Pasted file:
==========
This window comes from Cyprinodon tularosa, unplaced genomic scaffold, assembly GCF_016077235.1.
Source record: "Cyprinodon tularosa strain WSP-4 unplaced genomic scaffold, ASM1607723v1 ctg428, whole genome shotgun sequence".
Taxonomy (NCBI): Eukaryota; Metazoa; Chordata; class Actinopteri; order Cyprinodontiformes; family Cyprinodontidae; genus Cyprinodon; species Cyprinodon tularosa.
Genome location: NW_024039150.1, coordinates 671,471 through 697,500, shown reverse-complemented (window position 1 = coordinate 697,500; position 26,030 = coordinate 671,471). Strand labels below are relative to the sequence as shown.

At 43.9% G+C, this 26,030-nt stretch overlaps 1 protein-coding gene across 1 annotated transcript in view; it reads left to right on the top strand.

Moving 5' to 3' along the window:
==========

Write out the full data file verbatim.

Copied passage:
This window comes from Cyprinodon tularosa, unplaced genomic scaffold, assembly GCF_016077235.1.
Source record: "Cyprinodon tularosa strain WSP-4 unplaced genomic scaffold, ASM1607723v1 ctg428, whole genome shotgun sequence".
Taxonomy (NCBI): Eukaryota; Metazoa; Chordata; class Actinopteri; order Cyprinodontiformes; family Cyprinodontidae; genus Cyprinodon; species Cyprinodon tularosa.
Genome location: NW_024039150.1, coordinates 671,471 through 697,500, shown reverse-complemented (window position 1 = coordinate 697,500; position 26,030 = coordinate 671,471). Strand labels below are relative to the sequence as shown.

At 43.9% G+C, this 26,030-nt stretch overlaps 1 protein-coding gene across 1 annotated transcript in view; it reads left to right on the top strand.

Moving 5' to 3' along the window: